Sexualized violence review delivers interim report

​Campus entrance. Photo credit: UVic Photo Services
The University of Victoria group reviewing sexualized violence policy, programs and education at the university delivered its interim report today, noting the complexities of addressing sexualized violence for a diverse campus community.

The report by the Working Group on Sexualized Violence Programs and Policy Development emphasizes the importance of a survivor-centric approach and the need for consistent, easily accessible information. Among its preliminary recommendations is to hire a coordinator to oversee campus-wide education and prevention programs that are adaptable for different groups.

“I’m pleased to see the significant progress the working group has made and the broad and in-depth consultations that will help UVic develop a clear campus-wide policy and procedures, and cultivate an environment where it is clearly understood that sexualized violence is unacceptable,” says President Jamie Cassels.

Cassels initiated the review in April to develop a separate UVic policy on sexualized violence and make recommendations on related programs and education. He invited 21 diverse campus members, including students, to comprise the group. It is now midway through extensive consultations and research.

“Our work is committed to the principles of being survivor-centred, solutions-focused as well as transparent and accountable,” says Annalee Lepp, chair of the working group and chair of UVic’s Department of Gender Studies. “We also want to seek out and value a diversity of perspectives.”

To date, more than 80 in-person consultations have been held or are scheduled with campus and community groups, with another 24 to be confirmed. Also, 14 written submissions have been received. At the same time, the working group has researched existing UVic policies, educational and prevention programs, supports and resources available to survivors, the investigation and adjudication process, as well as policies on sexualized violence at other universities.

Valerie Kuehne, vice-president academic and project lead, says she welcomes the preliminary recommendation to hire an education, prevention and response coordinator. “We need to provide clear, consistent information about UVic’s values and expectations to help prevent incidents of sexualized violence.  We also need to provide clear information about support options and responses to sexualized violence.”

“The UVic Students’ Society is impressed with the scope of consultation that the sexualized violence policy working group has undertaken so far,” said UVSS Director of Student Affairs Emma Kinakin. “It’s so important that UVic gets this right and creates a policy that is survivor-centric, gives us an accurate picture of incidences of sexualized violence on campus, and sets the standard for post-secondary institutions in BC.”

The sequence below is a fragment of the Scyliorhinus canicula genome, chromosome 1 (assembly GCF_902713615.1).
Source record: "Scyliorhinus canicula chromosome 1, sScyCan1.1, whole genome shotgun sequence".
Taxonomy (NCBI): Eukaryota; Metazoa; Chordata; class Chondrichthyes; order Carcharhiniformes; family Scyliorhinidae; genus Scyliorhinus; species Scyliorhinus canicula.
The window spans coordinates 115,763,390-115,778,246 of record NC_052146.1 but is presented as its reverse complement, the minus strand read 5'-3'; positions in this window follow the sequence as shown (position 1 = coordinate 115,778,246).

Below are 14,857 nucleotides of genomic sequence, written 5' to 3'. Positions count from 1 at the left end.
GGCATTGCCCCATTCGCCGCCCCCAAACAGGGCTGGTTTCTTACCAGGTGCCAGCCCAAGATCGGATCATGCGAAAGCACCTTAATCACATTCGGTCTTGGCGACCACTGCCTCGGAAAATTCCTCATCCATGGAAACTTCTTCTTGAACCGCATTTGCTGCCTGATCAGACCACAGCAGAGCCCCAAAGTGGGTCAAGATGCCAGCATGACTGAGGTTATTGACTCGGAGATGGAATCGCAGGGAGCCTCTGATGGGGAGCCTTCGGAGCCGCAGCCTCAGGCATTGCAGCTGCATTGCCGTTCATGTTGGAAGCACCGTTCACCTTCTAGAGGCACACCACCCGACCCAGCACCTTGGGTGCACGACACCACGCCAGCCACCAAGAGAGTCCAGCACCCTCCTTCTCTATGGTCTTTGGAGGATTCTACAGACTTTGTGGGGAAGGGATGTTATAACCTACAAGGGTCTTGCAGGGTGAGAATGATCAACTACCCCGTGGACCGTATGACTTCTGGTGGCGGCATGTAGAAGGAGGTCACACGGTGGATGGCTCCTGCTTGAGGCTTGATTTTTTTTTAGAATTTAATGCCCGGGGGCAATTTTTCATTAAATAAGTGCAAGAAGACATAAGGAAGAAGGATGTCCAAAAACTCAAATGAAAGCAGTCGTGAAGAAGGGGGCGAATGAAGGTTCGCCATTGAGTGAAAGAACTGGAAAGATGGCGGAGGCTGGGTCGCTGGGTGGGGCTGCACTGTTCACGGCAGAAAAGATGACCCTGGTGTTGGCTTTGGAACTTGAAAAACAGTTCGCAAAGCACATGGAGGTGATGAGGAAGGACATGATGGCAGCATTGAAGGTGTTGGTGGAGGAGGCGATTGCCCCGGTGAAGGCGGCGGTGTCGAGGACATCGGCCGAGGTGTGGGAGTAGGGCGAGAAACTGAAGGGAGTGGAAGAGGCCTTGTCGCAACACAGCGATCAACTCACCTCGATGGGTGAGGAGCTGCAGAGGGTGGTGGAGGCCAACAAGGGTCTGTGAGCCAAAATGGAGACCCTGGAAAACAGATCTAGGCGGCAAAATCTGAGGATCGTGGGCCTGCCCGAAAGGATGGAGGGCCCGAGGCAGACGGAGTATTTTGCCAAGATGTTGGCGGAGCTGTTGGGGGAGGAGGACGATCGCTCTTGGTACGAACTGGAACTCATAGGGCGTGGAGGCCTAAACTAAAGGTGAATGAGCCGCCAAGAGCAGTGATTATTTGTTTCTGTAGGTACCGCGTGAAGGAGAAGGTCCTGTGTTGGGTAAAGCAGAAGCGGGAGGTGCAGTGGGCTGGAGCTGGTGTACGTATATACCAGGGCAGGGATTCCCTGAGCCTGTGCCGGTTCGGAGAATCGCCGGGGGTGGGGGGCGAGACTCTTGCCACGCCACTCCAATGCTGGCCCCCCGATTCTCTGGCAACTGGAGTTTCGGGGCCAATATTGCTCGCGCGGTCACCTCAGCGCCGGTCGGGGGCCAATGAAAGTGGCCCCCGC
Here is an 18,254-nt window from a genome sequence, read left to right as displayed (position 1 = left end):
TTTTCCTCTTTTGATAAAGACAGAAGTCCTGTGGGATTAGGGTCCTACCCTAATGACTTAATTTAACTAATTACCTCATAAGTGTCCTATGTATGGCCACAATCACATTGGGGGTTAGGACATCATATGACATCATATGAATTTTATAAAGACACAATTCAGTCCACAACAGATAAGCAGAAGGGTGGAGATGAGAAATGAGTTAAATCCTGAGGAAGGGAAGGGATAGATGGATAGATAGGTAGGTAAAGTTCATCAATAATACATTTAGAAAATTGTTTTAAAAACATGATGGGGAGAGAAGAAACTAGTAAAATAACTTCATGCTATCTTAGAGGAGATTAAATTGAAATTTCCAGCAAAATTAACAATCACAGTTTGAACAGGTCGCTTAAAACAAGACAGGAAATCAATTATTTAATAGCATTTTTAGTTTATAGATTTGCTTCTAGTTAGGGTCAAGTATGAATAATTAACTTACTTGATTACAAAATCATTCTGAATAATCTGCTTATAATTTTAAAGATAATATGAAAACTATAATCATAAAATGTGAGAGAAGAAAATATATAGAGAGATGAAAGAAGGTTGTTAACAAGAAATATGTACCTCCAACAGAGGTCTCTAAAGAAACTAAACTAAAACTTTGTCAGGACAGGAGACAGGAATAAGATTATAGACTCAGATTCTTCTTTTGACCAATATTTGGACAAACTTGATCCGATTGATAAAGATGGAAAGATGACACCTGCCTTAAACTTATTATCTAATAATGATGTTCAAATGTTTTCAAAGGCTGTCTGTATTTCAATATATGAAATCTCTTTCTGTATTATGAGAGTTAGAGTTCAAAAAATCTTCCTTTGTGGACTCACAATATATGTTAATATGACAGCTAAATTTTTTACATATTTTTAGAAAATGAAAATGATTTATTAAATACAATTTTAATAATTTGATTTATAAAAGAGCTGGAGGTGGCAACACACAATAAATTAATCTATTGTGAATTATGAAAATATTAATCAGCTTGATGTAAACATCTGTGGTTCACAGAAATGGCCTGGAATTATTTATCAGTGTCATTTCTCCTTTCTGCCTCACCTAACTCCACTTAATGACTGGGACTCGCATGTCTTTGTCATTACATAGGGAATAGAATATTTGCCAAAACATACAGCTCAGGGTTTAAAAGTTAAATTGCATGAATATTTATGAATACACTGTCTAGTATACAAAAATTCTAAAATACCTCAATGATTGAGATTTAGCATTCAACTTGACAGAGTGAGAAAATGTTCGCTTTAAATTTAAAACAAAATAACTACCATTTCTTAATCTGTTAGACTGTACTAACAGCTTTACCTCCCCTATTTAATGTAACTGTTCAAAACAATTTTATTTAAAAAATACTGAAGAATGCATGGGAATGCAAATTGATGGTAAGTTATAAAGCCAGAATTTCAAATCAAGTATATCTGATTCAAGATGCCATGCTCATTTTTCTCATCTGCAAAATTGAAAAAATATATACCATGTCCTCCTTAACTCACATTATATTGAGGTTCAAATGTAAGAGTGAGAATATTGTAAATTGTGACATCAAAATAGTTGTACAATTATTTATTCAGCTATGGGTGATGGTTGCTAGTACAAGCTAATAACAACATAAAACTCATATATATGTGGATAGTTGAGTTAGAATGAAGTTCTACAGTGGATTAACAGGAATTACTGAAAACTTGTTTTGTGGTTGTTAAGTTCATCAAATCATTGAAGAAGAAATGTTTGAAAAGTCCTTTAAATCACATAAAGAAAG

At this stage, the working group has devoted considerable attention to how to best educate people in a comprehensive way about sexualized violence, given the diversity among campus members, including first-time students, longtime faculty members, graduate and international students, among others. Several programs and resources exist, especially for undergraduate students, but some campus groups have none.

“The efforts to address sexualized violence need to understand that each person’s experience will be affected by many factors, including their gender identity and expression, sexual identity, Indigenous, racial, or ethnic background, language barriers, abilities, faith and socio-economic status as well as the person’s position within university structures and hierarchies,” says Lepp. “Also, sexualized violence doesn’t exist in a vacuum and is linked to systemic inequalities and forms of discrimination such as colonialism, racism, sexism, homophobia and transphobia.”

The report recommends UVic hire a coordinator who can develop and oversee a three-phase approach to education and prevention that would begin before students or employees arrive on campus. On-campus orientation programs and continuing education throughout the year would follow the pre-arrival phase.

The working group will next focus on how UVic can provide meaningful and clearly designated supports to those who have experienced sexualized violence, and procedures for the clear, impartial adjudication of complaints including confidentiality provisions and interim measures.

Consultation participants across the university have said more information is needed about what to do if someone discloses an incident of sexualized violence to them.

Lepp says the consultations and research show that having survivor-centred, trauma-informed training is critical so that the situation is handled in a manner that is appropriate, empathetic, consistent and supportive starting with the initial disclosure.

The interim report includes detailed comparisons of sexualized violence policies at nine Canadian and American post-secondary institutions; meeting summaries from the working group and its subcommittees; a list of consultations held May to September plus planned consultations to December; and preliminary recommendations on support for those who have experienced sexualized violence, and what is needed in a fair and accessible adjudication process.

The working group will continue research and consultations in the fall, with a draft policy to be ready in January 2017 for another round of consultation. Final approvals of the policy are expected by May 2017.

More information about the review to date, including a list of consultations and how to provide input to the working group is available at

View the interim report.

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In this story

Keywords: sexualized violence, uvss, student life, administrative

People: Annalee Lepp, Valerie Kuehne, Jamie Cassels

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